ISBN: 978-1-78635-289-7

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Book part
Publication date: 14 October 2019

Hyangmi Kim, Junhyoung Kim, Kyoung Tae Kim and Ya-Ling Chen

To augment the current literature on the memorable travel experience, this research attempts to elucidate the complex meaning of memorable travel experiences. It deploys a…

Abstract

To augment the current literature on the memorable travel experience, this research attempts to elucidate the complex meaning of memorable travel experiences. It deploys a qualitative study to interview 17 participants in four study sites in the State of Indiana, US. From the personal interviews, this study discovers five thematic views entailing: (1) social interaction, (2) destination attractiveness, (3) excitement, (4) novelty, and (5) learning. Unlike most memorable travel experience studies in the existing literature which indicates knowledge as one of the components, this study finds that memorable travel experience involves in the learning process, not merely gaining knowledge. Relevance suggestions for future research are provided in the conclusion section.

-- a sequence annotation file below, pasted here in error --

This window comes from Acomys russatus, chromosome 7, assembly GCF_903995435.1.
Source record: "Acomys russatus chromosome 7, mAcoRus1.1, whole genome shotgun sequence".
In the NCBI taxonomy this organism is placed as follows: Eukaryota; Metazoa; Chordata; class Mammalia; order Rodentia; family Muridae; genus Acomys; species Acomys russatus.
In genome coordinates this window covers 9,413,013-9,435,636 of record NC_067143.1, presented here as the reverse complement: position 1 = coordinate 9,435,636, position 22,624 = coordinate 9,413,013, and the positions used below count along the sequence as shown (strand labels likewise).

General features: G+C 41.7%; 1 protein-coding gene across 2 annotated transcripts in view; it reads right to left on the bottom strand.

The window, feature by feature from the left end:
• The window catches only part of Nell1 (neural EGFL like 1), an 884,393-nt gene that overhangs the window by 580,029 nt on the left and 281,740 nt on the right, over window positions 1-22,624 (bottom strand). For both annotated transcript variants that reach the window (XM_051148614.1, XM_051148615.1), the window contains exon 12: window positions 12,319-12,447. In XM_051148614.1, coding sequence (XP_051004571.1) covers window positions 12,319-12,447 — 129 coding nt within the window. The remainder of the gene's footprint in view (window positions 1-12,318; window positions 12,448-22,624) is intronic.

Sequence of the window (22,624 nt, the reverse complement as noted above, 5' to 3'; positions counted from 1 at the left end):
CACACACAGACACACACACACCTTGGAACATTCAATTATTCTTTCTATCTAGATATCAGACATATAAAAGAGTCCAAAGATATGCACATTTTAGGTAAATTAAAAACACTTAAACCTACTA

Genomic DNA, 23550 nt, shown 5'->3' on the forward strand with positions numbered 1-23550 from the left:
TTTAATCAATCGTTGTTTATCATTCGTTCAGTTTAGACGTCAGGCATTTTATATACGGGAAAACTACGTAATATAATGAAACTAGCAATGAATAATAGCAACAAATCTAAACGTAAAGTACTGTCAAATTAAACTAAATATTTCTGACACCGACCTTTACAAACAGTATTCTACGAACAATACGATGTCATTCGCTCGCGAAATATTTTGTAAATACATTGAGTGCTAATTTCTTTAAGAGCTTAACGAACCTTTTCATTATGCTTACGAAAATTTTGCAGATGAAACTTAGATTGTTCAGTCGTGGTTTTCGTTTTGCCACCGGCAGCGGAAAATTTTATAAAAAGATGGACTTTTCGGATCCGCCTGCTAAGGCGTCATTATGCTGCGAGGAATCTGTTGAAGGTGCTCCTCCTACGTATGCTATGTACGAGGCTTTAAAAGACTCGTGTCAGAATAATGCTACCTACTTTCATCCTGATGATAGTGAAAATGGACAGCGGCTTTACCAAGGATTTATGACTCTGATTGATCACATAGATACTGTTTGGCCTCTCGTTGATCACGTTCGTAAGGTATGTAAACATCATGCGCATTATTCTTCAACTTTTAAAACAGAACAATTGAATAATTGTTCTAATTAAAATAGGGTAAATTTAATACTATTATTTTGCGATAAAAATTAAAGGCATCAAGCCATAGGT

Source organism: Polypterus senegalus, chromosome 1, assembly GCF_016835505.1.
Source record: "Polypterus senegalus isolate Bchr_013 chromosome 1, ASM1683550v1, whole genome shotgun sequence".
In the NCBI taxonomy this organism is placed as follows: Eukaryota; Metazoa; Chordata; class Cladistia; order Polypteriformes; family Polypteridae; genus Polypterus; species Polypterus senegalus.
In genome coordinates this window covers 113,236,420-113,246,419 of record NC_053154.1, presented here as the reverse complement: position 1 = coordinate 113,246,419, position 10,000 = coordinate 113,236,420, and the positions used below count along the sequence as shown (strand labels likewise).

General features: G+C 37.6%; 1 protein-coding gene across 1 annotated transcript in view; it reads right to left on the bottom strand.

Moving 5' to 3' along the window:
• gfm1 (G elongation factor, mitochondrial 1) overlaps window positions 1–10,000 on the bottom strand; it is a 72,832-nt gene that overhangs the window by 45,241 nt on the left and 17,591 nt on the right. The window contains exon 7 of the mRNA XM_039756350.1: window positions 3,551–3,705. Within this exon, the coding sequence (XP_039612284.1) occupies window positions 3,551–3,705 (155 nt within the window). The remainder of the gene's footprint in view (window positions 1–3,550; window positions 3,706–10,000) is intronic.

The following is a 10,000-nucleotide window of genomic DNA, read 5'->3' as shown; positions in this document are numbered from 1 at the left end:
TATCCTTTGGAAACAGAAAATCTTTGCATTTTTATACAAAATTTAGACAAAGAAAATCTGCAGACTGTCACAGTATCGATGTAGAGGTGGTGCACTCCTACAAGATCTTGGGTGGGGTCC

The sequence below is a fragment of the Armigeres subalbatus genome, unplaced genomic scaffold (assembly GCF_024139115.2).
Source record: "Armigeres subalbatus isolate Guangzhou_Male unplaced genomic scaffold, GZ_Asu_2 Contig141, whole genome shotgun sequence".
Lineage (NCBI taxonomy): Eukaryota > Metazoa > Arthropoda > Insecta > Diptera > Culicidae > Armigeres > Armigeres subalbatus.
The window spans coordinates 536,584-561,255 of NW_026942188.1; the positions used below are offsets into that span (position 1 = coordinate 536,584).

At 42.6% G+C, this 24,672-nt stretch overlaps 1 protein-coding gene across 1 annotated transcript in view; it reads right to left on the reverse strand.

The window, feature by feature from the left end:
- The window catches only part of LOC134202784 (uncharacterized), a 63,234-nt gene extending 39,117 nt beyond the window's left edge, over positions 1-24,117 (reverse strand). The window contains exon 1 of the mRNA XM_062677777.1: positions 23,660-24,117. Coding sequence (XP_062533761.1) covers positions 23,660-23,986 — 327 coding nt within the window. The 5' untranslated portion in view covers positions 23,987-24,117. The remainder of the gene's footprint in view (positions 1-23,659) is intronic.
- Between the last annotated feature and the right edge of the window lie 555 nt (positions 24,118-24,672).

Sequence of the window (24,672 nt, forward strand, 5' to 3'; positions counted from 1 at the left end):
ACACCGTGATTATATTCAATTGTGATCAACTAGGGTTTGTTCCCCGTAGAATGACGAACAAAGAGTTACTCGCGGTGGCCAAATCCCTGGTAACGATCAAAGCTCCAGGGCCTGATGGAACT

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Book part
Publication date: 14 October 2019

Chengming Hu and Shu Cole

This research examines impacts from tourists’ destination knowledge and destination interest upon Generation Z’s recognition memory of advertisement for a new travel…

Abstract